Anti-abortion proponents claim that it’s possible to reverse emergency contraception, such as Plan B, or medical abortion — but “abortion pill reversal” is unproven and dangerous.

“Abortion reversals” are sometimes offered by crisis pregnancy centers, which are anti-abortion organizations that look like legitimate healthcare centers.

Despite claims to the contrary, there are no treatments proven to reverse abortions or emergency contraception.

Many states have passed laws requiring abortion providers to tell people that abortion reversal is possible if they change their minds. But “abortion pill reversal,” as it’s often called, is an unproven and unsafe procedure.

Currently, the Food and Drug Administration (FDA) hasn’t approved abortion reversal treatments, and the American College of Obstetricians and Gynecologists (ACOG) explicitly warns against these treatments because they haven’t been proven to be effective or safe.

It’s important to know that Plan B and other emergency contraceptive pills aren’t the same as abortion medication, though they’re often referred to as abortion pills by anti-abortion proponents.

There’s no controlled, clinical study that proves “abortion reversal” is possible.

If you have a medical abortion, you’ll likely take two kinds of pills: first mifepristone, and then misoprostol.

Mifepristone stops a pregnancy from growing by temporarily blocking your body from making or using progesterone properly, while misoprostol causes your uterus to shed its lining.

‘Reversal’ with progesterone

In 2012, a San Diego physician named George Delgado gave progesterone to a pregnant person who had taken mifepristone but not misoprostol.

According to Delgado, the pregnancy continued successfully. Delgado repeated this process with other people.

Delgado then co-authored a report detailing the experiences of six pregnant people who received progesterone injections after taking mifepristone. Only four people carried their pregnancies to term.

In 2018, Delgado authored a larger study, observing 547 people who were given progesterone after using mifepristone. About 48% of people who received progesterone continued their pregnancies.

But as ACOG highlighted, there was no control group, no ethical review committee approval, and no reported safety outcomes. ACOG also noted that data was under-reported in the study.

It’s worth noting that up to 46% of pregnancies will continue if you take mifepristone but not misoprostol.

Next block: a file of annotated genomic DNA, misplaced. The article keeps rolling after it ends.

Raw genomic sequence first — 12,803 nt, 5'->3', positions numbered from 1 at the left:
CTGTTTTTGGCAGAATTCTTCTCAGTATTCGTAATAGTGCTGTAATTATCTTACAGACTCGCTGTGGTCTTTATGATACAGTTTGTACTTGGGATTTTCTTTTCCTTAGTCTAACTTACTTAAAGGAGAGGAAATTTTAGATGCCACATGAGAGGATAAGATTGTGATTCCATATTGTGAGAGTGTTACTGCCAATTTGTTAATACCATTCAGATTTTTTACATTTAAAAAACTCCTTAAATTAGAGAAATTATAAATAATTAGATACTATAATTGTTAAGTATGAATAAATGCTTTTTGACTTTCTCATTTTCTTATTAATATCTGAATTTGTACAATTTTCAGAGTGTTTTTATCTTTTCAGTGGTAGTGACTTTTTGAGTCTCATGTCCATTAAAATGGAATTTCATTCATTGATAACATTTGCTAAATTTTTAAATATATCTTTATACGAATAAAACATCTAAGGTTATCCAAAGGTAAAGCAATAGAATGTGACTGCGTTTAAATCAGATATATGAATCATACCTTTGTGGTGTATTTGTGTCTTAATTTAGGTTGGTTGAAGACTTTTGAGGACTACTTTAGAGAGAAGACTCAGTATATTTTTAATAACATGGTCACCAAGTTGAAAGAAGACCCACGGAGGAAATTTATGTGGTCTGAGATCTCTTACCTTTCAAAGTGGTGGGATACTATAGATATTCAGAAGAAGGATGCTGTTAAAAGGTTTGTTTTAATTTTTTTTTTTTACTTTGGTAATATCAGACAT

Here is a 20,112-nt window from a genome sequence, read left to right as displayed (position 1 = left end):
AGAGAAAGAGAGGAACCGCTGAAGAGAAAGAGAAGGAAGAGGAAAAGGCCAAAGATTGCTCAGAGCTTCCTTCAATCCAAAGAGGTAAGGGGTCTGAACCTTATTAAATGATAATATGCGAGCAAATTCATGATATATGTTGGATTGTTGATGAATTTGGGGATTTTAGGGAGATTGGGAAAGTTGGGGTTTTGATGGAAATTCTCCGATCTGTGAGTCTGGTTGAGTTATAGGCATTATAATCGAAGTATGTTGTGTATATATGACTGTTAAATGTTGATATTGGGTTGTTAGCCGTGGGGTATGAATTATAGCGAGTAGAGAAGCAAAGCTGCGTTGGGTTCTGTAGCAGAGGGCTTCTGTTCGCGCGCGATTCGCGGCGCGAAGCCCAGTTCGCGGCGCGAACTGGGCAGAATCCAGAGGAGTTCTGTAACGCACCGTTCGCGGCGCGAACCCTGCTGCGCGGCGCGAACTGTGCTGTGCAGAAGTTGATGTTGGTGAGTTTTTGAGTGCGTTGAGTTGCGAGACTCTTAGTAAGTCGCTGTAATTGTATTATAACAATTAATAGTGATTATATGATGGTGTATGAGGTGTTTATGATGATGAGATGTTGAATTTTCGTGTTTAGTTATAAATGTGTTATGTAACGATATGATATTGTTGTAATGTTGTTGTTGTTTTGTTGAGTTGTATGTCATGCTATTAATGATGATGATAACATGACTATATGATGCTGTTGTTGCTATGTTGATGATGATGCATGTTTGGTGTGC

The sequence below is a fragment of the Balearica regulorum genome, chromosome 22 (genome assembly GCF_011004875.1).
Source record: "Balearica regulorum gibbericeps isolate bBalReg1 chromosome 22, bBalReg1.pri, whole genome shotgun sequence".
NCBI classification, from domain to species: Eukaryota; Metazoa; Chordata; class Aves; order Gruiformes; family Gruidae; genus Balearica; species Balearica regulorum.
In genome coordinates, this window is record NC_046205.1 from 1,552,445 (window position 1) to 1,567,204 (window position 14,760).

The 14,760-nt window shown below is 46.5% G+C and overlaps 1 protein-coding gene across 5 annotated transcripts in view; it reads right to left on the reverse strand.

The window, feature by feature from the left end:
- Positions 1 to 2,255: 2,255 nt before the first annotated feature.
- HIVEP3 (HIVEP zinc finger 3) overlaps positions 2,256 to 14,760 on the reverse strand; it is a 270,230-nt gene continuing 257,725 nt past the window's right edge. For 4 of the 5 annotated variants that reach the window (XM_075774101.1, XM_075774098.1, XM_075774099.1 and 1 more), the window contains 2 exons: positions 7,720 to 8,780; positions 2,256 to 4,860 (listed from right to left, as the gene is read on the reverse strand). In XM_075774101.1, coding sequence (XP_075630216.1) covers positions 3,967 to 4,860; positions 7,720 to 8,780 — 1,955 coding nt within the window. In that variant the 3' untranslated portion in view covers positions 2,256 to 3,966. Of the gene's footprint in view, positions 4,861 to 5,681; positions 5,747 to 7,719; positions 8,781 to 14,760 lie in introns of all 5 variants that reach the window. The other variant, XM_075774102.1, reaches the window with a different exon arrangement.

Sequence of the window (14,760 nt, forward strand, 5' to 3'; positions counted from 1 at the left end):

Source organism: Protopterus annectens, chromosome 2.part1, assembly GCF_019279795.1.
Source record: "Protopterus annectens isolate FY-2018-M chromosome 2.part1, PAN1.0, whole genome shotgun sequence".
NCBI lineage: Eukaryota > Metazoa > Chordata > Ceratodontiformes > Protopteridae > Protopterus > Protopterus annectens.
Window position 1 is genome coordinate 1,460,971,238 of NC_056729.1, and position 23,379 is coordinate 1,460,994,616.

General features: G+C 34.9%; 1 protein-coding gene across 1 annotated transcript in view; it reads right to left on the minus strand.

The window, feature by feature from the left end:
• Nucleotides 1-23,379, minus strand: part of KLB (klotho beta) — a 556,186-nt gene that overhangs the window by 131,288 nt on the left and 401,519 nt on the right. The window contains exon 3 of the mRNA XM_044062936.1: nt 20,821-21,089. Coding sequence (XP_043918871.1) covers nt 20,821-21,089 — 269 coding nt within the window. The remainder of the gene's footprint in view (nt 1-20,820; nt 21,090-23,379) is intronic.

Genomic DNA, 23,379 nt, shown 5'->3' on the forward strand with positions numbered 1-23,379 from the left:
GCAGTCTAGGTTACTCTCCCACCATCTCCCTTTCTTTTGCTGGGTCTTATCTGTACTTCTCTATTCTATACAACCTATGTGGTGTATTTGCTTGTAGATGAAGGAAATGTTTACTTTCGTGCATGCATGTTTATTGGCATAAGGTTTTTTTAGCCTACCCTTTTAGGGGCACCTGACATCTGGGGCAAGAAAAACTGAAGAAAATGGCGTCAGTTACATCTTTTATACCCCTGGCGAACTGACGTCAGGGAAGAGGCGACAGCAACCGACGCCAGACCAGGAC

A 2015 review found no evidence that taking progesterone after mifepristone would increase the likelihood of your pregnancy continuing compared with taking mifepristone alone.

But, taking mifepristone without misoprostol can lead to severe bleeding, which is dangerous.

‘Reversal’ risks

A 2020 study was the first of its kind to evaluate medication abortion reversal in a controlled setting, but it ended early because of safety concerns for its participants.

The authors intended to enroll 40 people but only enrolled 12. All participants ingested mifepristone and were then either given a placebo or progesterone.

Six participants received a placebo and the other six received progesterone as per the previous studies. All participants were planning to have a surgical abortion at a later stage.

Two people — one who received progesterone, one in the placebo group — voluntarily discontinued their pregnancies after three days due to nausea, vomiting, and bleeding.

Six people — four who received progesterone, two in the placebo group — continued their pregnancies for 2 weeks, until their surgical abortion.

Four pregnancies — one from a person who received progesterone, three in the control group — ended.

Three people — one who received progesterone, two in the placebo group — had to be taken to hospital by ambulance due to severe bleeding. This led the authors to end the study early.

These limited results couldn’t verify if “abortion reversal” was possible, but the authors noted that using mifepristone without misoprostol could cause significant bleeding.

There are no studies on reversing emergency contraceptive or “morning after” pills. It’s worth noting that emergency contraception pills and IUDs do not contain mifepristone or misoprostol.

Emergency contraception can only prevent pregnancy from occurring — it’s unable to end an existing pregnancy.

Although “abortion reversal” treatments are unproven and possibly dangerous, the myth has persisted and gained traction in recent years.